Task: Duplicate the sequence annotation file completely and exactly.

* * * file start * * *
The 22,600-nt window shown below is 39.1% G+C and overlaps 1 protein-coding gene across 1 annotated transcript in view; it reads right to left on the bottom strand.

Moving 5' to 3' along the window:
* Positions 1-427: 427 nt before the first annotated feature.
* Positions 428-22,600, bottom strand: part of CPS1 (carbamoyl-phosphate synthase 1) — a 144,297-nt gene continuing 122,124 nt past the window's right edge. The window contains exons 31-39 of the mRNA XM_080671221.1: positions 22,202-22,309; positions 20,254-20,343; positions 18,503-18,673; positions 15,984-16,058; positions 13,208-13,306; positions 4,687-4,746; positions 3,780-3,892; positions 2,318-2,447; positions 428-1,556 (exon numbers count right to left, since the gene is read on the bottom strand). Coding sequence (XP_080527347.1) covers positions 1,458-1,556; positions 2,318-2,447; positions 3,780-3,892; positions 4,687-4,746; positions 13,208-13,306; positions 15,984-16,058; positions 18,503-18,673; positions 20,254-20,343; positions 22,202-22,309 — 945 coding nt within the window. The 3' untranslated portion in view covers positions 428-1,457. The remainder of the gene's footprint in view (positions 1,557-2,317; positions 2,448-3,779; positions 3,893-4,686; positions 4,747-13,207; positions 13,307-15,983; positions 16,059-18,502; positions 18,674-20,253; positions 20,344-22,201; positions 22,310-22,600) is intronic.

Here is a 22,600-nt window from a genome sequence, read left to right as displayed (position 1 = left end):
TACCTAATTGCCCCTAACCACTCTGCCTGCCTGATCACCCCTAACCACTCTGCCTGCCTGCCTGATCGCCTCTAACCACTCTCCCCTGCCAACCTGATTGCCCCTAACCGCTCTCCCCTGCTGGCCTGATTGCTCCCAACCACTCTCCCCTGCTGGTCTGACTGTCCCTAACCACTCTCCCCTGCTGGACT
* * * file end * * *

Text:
The 22,600-nt window shown below is 39.1% G+C and overlaps 1 protein-coding gene across 1 annotated transcript in view; it reads right to left on the bottom strand.

Moving 5' to 3' along the window:
* Positions 1-427: 427 nt before the first annotated feature.
* Positions 428-22,600, bottom strand: part of CPS1 (carbamoyl-phosphate synthase 1) — a 144,297-nt gene continuing 122,124 nt past the window's right edge. The window contains exons 31-39 of the mRNA XM_080671221.1: positions 22,202-22,309; positions 20,254-20,343; positions 18,503-18,673; positions 15,984-16,058; positions 13,208-13,306; positions 4,687-4,746; positions 3,780-3,892; positions 2,318-2,447; positions 428-1,556 (exon numbers count right to left, since the gene is read on the bottom strand). Coding sequence (XP_080527347.1) covers positions 1,458-1,556; positions 2,318-2,447; positions 3,780-3,892; positions 4,687-4,746; positions 13,208-13,306; positions 15,984-16,058; positions 18,503-18,673; positions 20,254-20,343; positions 22,202-22,309 — 945 coding nt within the window. The 3' untranslated portion in view covers positions 428-1,457. The remainder of the gene's footprint in view (positions 1,557-2,317; positions 2,448-3,779; positions 3,893-4,686; positions 4,747-13,207; positions 13,307-15,983; positions 16,059-18,502; positions 18,674-20,253; positions 20,344-22,201; positions 22,310-22,600) is intronic.

Here is a 22,600-nt window from a genome sequence, read left to right as displayed (position 1 = left end):
TACCTAATTGCCCCTAACCACTCTGCCTGCCTGATCACCCCTAACCACTCTGCCTGCCTGCCTGATCGCCTCTAACCACTCTCCCCTGCCAACCTGATTGCCCCTAACCGCTCTCCCCTGCTGGCCTGATTGCTCCCAACCACTCTCCCCTGCTGGTCTGACTGTCCCTAACCACTCTCCCCTGCTGGACT